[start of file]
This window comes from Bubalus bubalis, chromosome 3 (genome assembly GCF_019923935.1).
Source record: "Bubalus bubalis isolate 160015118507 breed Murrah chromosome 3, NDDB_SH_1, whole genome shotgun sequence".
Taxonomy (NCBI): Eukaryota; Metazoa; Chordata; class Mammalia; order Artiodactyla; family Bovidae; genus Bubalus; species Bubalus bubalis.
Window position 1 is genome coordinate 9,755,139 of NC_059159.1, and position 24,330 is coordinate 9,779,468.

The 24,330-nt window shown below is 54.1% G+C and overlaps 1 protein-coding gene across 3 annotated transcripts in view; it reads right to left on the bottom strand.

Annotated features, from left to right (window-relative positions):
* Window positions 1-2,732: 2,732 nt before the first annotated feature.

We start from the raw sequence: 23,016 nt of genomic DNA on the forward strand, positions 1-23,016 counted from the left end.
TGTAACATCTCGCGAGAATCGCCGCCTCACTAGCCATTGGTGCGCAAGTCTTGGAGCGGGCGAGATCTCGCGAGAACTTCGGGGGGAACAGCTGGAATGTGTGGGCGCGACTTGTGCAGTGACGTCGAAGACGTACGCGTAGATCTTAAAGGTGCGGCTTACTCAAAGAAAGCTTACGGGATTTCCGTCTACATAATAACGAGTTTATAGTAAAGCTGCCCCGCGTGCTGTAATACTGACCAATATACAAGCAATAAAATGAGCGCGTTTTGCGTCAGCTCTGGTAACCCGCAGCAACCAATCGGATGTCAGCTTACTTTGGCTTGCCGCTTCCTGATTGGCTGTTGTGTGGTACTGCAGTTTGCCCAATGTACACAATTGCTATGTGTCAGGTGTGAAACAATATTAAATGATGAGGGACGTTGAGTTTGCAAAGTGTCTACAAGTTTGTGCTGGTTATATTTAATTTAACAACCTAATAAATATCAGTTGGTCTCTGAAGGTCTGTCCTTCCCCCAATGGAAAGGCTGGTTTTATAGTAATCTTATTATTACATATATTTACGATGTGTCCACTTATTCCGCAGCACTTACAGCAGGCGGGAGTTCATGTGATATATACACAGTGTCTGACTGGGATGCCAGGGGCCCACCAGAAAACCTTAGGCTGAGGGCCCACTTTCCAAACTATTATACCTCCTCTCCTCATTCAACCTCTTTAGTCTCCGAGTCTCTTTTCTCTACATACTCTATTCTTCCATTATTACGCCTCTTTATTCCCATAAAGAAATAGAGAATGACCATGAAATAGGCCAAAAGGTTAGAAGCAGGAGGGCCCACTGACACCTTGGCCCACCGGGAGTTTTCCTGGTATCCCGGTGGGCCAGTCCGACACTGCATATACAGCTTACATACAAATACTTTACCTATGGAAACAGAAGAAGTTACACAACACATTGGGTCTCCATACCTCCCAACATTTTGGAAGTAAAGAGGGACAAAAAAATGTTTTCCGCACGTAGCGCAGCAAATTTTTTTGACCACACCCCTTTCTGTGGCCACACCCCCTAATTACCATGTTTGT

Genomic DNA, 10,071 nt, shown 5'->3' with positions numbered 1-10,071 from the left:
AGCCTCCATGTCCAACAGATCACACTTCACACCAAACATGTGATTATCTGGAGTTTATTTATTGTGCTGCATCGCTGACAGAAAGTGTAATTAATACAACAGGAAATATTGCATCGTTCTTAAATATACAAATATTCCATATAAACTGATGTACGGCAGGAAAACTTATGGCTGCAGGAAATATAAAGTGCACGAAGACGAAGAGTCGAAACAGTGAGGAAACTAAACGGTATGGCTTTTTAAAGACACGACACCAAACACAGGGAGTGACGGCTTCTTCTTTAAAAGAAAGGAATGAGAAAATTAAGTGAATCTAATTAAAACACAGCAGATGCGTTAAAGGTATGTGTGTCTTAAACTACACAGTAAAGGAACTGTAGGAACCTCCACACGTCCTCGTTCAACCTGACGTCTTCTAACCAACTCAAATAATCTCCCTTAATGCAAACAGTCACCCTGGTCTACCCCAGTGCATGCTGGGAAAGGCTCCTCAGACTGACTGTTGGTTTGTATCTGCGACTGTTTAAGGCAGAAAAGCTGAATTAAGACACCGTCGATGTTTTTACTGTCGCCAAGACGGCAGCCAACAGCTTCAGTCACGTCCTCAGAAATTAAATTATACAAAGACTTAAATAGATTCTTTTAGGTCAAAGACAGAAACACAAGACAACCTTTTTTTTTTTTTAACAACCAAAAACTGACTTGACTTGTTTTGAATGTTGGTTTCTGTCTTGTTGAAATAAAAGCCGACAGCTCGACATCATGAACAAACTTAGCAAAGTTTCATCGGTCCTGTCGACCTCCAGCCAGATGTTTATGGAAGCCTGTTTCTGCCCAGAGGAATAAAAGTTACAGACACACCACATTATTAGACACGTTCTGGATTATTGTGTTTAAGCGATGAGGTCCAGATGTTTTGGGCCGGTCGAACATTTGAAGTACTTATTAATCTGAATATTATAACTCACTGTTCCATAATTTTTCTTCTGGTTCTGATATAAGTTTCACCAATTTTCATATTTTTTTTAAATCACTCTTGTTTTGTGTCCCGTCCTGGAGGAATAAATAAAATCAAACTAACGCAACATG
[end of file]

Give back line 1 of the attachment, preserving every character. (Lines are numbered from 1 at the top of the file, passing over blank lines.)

This window comes from Bubalus bubalis, chromosome 3 (genome assembly GCF_019923935.1).